Sadie L. Riggs, 15, of Bedord, Pennsylvania, committed suicide on June 19, 2017. Her family used her obituary to shine a light on bullying.
Sadie’s story is too frequently symptomatic of the consequences of bullying
Her tragic story is a paradigm of the terrible consequences of bullying, which has been a prominent issue in our youth culture, gaining much attention but seeming to no avail. We still have stories like Sadie’s.
The family of a Pennsylvania teen who killed herself this week used her obituary to shine a light on bullying.
Sadie L. Riggs, a 15-year-old from Bedford who recently began her studies at Bedford Senior High School, hanged herself on Monday. Her loved ones, in an obituary posted by Geisel Funeral Homes, recalled her bright spirit while addressing the struggles she also faced.
“In an effort to debunk the rumors about Sadie’s death we would like to share this information. Yes, Sadie took her own life, she hung herself,” it reads.
“For the bullies involved, please know you were effective in making her feel worthless. That is all between you and God now, but please know that it is not too late to change.”
Sadie’s aunt, who lived with the teen, said the high school student was primarily bullied through apps like SnapChat, Kik and Instagram.
“They called her everything in the book,” Sarah Smith told WPXI.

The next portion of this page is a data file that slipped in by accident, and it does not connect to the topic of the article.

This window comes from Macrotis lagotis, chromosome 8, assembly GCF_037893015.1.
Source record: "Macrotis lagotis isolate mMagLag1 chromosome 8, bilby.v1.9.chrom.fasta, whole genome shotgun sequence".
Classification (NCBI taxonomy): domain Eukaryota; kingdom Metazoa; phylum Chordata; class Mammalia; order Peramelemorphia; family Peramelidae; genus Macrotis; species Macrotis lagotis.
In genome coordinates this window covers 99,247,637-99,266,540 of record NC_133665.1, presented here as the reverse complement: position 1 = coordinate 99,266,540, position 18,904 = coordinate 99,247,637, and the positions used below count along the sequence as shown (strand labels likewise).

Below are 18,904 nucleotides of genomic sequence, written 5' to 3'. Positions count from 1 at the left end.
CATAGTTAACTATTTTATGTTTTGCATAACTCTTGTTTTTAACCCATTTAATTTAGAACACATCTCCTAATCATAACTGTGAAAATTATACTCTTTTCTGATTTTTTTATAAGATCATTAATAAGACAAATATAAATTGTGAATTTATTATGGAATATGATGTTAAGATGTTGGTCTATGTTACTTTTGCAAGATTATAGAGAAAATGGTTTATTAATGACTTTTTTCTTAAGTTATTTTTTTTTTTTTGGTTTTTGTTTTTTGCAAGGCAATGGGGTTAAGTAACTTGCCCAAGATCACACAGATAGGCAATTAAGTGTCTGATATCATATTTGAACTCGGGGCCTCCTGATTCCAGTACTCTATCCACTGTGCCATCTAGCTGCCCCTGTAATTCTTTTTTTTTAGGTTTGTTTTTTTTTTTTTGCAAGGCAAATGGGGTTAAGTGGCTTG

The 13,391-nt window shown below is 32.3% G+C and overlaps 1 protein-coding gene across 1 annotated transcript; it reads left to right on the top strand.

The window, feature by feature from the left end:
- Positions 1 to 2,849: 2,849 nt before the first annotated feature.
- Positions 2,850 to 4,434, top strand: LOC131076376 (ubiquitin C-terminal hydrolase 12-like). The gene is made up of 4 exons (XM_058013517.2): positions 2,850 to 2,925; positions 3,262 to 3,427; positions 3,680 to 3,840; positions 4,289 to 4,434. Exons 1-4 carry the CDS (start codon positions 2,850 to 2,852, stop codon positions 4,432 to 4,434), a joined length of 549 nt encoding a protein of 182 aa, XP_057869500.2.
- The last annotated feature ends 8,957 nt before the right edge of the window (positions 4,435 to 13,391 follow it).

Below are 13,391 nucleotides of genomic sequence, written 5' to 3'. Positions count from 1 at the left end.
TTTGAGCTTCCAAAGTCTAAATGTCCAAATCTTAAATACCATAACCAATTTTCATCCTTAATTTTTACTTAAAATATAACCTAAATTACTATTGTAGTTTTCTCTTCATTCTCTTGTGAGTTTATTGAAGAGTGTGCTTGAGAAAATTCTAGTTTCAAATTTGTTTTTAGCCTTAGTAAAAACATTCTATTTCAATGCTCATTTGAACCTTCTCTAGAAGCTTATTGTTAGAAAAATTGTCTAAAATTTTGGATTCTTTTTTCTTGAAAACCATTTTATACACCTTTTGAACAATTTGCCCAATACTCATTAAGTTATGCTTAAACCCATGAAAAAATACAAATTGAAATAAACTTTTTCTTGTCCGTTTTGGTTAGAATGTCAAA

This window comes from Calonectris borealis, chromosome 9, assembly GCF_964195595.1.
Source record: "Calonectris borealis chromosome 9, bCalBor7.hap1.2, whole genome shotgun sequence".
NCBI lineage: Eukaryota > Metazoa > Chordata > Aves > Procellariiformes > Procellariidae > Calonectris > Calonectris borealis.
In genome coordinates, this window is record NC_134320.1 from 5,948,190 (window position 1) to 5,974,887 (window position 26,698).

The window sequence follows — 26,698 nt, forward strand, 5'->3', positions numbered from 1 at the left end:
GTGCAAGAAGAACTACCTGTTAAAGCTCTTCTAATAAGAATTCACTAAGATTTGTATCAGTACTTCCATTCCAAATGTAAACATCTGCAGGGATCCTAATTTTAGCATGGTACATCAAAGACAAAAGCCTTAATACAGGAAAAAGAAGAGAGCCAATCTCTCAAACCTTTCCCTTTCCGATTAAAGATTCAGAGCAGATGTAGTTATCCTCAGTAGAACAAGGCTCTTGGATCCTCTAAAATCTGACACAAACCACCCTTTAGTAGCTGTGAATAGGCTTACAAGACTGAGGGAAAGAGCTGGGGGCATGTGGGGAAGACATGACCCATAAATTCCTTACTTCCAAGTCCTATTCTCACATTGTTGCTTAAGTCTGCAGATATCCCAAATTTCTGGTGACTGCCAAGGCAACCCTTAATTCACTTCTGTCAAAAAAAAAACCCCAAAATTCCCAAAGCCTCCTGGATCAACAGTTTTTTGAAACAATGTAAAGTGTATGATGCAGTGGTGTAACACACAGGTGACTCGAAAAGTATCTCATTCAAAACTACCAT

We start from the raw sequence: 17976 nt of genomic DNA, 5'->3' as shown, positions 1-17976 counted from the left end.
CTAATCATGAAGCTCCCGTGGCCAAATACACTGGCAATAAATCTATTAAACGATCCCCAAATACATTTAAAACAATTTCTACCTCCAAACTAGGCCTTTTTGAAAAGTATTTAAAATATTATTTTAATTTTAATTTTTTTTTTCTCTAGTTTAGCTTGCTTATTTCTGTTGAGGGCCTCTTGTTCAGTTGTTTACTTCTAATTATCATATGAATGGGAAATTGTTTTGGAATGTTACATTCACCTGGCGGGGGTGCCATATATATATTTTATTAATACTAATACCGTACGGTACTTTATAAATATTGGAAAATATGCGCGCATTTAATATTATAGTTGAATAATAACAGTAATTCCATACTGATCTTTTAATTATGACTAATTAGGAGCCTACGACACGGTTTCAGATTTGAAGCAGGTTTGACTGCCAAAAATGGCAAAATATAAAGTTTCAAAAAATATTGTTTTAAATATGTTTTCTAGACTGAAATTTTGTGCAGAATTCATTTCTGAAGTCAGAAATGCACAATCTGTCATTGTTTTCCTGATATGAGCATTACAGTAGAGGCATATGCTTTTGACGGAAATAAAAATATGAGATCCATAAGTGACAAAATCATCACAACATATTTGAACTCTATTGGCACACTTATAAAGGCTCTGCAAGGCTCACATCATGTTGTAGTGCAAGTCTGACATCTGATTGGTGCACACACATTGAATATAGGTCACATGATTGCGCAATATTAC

She continued on to say the candid obituary gives Sadie a voice to tell her story and prevent similar tragedies in the future.
“Sadie is finally being able to get heard, and hopefully she can help someone out in the long run,” Smith said.
A member of the Solid Rock Fellowship Church, Sadie was known as a loving girl who played softball and enjoyed drawing, music and reading. She worked as a cook at Pizza Hut, but dreamed of becoming a firefighter or a veterinarian. She faced many struggles, according to the death notice, and was in therapy and taking medication.
And while her loved ones have been devastated by the cruelty of Sadie’s tormentors, they said they’d never wish them pain.
“To all the bullies out there, I just want you to know that as much as we despise your actions, never ever do we wish for you to feel the paralyzing pain that engulfs our bodies, a pain so severe that it makes the simple act of breathing difficult or the guilt that leaves us wondering what we could have done differently — or that struggle to remember the last time we spoke…”
At the end of the obituary, the family asks that in lieu of sending flowers that everyone just “be kind to one another.”
It is extremely important that we keep the conversation and intervention alive on this issue.
What a great message this family is sending to our youth. I hope that it will be heard across our country.
Gerry Vassar, President/CEO, Lakeside Educational Network